What is property and who owns the property for the purposes of the Family Law Act?
Appearances can be deceptive as to ownership.
What is property?
Section 4 of the Family Law Act defines “property” to include real estate and personal property such as furniture and furnishings, money, shares, interests in partnerships, licences, rights pursuant to contracts, debts and interest arising under trusts. The list may be considered as almost limitless.
Who owns the property?
The important issue is then to consider as to whether a designated beneficiary under a discretionary trust can assert that the property, the subject of the discretionary trust held by the trustee, is property to which he as the beneficiary is entitled and whether he can call it as his property. Or, whether in reverse, a party to family law proceedings can deny ownership of the property.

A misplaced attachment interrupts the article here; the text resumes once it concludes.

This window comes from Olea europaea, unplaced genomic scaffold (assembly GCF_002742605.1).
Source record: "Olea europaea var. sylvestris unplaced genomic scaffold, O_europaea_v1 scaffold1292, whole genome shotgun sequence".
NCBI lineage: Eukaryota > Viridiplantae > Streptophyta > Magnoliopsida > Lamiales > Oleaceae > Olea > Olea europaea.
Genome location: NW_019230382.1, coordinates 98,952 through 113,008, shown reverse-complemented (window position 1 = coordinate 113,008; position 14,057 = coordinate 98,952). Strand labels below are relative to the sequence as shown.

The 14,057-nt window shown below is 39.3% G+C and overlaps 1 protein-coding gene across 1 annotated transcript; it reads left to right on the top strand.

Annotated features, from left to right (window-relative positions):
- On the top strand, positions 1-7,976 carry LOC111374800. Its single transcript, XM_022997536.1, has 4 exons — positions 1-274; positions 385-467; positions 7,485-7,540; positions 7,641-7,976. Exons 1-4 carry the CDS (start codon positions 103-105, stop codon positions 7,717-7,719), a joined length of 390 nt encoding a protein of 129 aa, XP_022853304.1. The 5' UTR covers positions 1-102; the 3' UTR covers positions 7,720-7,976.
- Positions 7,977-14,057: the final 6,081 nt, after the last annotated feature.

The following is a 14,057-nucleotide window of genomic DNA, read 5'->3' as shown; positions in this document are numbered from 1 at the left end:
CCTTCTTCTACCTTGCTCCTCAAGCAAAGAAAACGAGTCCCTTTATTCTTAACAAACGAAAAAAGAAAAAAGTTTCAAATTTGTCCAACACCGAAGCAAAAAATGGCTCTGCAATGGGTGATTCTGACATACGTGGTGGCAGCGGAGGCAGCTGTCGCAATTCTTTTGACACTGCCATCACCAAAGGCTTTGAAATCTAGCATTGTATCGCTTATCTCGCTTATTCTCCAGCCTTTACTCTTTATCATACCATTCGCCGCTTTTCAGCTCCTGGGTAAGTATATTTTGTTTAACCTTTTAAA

Is it sufficient to say that if a person exercises control over the trust that this means he will be entitled to the asset, the property of the trust?
What does the court say?
The Full Court of the Family Court determined in 2018 in the case of Harris & Dewell that control of the trust is not sufficient to establish entitlement to the subject property. So, if the husband is the trustee of the trust will this mean he controls the assets and owns the assets? On paper the husband may appear as trustee to be in control but is this sufficient?
The Court determined that what is required is control over a person or entity who, by reason of the powers contained in the trust deed can obtain, or effect the obtaining, of a beneficial interest in the property of the trust.
In that case the trust deed established that the father of the husband controlled the trust, he was the sole unit holder and he could obtain or effect the obtaining of a beneficial interest in the property of the trust. On paper it appeared that the husband controlled the trust but the trust deed determined otherwise. This meant that the property of the trust was not that of the husband but owned by a third party.